The pandemic boosted Domino’s delivery business while idling the pizza giant’s experimentation with autonomous drop-offs for a while. But now the industry leader in agile delivery is back with a new test in Houston with Nuro, a leading player in the growing self-driving delivery space.
Customers now can place a prepaid order on the Dominos web site on certain days and times from the store in Woodland Heights, and have Nuro’s R2 robot deliver their order. The R2, Domino’s said, is the first completely autonomous, no-occupant, on-road delivery vehicle with regulatory approval by the U.S. Transportation Department.
“This is the technology we see on the horizon,” Dennis Maloney, senior vice president and chief innovation officer for Ann Arbor, Michigan-based Domino’s, told me. “The question of whether autonomous vehicles are coming has been answered. How it affects the delivery industry is something we need to understand. We’re a big delivery business, and we need to understand how the technology will disrupt that.
“We want to be on the leading edge of the process versus behind. There is it ton to learn. Where it ends up probably is not going to be where we thought But it’s going to disrupt the industry.”
Domino’s, of course, is used to disruption in the pizza business — but usually it has been the disruptor. Its trailblazing began decades ago with the company’s original-half-hour pizza guarantee. Ten years ago, Domino’s began a transformation around digital ordering technology that overturned the industry and helped the company race past Pizza Hut to the position of America’s No. 1 pizza maker, which it still holds.
A few years ago, Domino’s sought to get ahead of the possibilities in autonomous delivery by experimenting with Ford to produce a customized Fusion that drove autonomously with a human safety operator on board. In 2019, Domino’s began working with Nuro, a Silicon Valley startup launched by two former Google engineers. The two companies began teseting in Houston a robot with chase vehicles. Covid “stopped everything,” Maloney said.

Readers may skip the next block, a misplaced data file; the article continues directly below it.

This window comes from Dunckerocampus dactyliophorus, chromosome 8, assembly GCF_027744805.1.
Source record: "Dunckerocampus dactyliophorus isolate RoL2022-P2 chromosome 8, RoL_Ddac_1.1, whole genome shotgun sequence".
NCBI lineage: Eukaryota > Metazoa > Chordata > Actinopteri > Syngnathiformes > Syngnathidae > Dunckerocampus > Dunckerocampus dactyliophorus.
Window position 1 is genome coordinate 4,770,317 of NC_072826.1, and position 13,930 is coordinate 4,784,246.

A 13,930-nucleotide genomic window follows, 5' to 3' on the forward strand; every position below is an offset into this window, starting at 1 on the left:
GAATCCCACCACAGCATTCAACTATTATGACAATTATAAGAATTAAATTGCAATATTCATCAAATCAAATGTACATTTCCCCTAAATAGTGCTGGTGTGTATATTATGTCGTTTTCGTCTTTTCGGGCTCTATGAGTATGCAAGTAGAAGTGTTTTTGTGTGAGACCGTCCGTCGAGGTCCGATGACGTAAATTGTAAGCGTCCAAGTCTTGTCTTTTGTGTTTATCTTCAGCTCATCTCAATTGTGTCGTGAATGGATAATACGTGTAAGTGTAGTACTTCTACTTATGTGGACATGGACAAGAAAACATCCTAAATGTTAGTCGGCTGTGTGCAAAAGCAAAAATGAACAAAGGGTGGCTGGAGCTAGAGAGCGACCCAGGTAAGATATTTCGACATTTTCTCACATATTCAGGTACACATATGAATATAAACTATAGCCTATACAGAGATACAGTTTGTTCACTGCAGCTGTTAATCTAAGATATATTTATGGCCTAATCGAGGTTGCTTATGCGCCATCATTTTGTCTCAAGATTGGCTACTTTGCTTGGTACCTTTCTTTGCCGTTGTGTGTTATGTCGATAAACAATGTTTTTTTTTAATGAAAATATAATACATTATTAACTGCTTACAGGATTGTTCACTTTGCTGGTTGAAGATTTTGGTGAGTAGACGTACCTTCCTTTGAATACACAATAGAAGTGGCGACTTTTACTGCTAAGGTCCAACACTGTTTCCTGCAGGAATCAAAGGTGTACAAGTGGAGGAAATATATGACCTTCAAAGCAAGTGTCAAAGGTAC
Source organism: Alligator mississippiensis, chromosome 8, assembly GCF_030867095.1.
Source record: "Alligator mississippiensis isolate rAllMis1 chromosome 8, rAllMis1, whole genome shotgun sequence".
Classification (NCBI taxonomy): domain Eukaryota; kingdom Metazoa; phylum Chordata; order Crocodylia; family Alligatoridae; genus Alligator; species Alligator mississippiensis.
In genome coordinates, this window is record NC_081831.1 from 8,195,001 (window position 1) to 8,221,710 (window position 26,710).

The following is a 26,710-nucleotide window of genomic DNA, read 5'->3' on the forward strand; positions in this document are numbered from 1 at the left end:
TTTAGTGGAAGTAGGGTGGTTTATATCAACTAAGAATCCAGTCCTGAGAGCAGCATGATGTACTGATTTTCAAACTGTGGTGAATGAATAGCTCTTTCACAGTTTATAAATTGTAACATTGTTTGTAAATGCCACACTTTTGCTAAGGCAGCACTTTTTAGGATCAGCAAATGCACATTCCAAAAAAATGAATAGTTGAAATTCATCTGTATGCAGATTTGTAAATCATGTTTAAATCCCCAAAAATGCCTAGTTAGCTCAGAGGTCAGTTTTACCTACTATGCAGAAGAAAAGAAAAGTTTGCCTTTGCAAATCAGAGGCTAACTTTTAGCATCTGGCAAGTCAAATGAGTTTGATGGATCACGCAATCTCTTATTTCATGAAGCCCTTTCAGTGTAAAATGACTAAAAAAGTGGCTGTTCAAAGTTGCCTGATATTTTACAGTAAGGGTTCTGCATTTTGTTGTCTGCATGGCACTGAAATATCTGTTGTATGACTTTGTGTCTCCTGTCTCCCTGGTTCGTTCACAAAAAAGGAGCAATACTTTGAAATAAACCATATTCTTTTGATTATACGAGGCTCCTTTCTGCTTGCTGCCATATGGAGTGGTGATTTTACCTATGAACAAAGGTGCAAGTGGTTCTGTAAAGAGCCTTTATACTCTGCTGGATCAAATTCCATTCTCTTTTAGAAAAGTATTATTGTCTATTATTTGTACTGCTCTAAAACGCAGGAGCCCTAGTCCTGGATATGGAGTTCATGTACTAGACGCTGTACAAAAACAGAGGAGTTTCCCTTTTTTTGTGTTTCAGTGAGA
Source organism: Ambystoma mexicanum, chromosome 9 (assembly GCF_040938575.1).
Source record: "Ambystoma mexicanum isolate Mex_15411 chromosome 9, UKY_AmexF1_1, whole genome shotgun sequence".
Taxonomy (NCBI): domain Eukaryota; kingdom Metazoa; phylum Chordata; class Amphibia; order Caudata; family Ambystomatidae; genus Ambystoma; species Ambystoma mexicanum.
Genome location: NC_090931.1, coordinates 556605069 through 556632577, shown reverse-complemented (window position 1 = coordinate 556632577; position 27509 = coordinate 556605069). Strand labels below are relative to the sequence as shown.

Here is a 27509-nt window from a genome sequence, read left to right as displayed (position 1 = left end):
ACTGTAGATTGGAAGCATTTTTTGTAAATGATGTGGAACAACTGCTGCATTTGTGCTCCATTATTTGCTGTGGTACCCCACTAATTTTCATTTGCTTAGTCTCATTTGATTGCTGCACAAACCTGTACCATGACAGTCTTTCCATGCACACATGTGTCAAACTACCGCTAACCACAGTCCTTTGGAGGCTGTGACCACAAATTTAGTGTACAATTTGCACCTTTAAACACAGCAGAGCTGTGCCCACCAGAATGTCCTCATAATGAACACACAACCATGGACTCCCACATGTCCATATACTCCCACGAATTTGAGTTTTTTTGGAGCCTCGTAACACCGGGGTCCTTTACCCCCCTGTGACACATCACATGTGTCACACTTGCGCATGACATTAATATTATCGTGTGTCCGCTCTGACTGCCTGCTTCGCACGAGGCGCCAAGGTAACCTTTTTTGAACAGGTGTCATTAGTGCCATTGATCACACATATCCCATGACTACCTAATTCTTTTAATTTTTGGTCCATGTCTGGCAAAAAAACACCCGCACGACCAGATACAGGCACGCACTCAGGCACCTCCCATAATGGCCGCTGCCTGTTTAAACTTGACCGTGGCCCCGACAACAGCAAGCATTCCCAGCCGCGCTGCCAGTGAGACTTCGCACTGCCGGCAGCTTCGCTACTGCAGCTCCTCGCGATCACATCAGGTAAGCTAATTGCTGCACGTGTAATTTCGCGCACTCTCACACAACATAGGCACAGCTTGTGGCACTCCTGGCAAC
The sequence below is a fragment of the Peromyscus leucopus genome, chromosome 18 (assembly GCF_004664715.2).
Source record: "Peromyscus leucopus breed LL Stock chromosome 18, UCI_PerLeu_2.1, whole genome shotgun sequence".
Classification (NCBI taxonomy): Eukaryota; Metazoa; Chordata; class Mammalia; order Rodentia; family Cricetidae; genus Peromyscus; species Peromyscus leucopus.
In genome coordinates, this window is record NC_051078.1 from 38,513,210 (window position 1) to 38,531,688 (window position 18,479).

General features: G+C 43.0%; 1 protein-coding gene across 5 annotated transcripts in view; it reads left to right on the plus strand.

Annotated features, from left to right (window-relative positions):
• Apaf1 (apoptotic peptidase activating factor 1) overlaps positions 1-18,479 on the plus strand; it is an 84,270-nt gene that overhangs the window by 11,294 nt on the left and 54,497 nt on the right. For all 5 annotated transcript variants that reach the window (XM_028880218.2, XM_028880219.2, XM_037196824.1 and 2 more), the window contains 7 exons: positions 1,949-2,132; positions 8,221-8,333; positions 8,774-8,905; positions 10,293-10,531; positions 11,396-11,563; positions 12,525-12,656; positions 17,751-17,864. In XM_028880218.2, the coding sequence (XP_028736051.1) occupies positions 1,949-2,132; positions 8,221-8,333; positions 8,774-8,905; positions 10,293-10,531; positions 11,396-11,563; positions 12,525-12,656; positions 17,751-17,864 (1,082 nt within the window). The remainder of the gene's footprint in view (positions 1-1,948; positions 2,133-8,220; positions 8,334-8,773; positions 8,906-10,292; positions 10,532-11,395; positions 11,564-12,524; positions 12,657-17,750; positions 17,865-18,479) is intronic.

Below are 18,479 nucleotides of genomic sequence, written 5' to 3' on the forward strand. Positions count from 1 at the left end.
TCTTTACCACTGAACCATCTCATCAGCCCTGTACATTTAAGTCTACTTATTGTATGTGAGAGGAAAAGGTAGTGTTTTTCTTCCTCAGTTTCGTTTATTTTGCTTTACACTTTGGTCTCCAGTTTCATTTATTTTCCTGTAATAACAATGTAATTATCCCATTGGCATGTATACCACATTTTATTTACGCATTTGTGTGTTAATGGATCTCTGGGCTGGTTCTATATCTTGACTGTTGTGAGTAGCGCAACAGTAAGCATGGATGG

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Now, Dominos and Nuro have fired up their testing again with some extra incentives to make material progress. For one thing, the pandemic-related boom in pizza delivery makes any kind of efficiencies more important. And second, Maloney noted, “right off this is a massive help for this store to make sure we’ve got enough delivery drivers for every delivery order.”
Initial testing pre-Covid focused on “trying to figure out how to do all the connection points” involved with a robot-delivered order, he said. The new testing, in a defined area around the store in a mixed commercial and residential neighborhood, is “designed to reach the point of true autonomy without a bunch of controls in place. We will be able to get a much better feel for the true consumer experience and also the impact on store operations. How do team members and customers work with robots?”
Maloney said the consumer experience of a Nuro robot, with its insulated holding comparatment, pulling up to the door is “actually great. The robot is very efficient. It’s a very fun experience. The consumer can interact and take the food out of it and feel very much like they’re in control. It can create a great consumer experience overall.
There’s no set timetable for how quickly the two companies will evaluate their testing or expand the service. “We are in this to learn,” Maloney said. “We want to create a great consumer experience and then quickly expand from there.”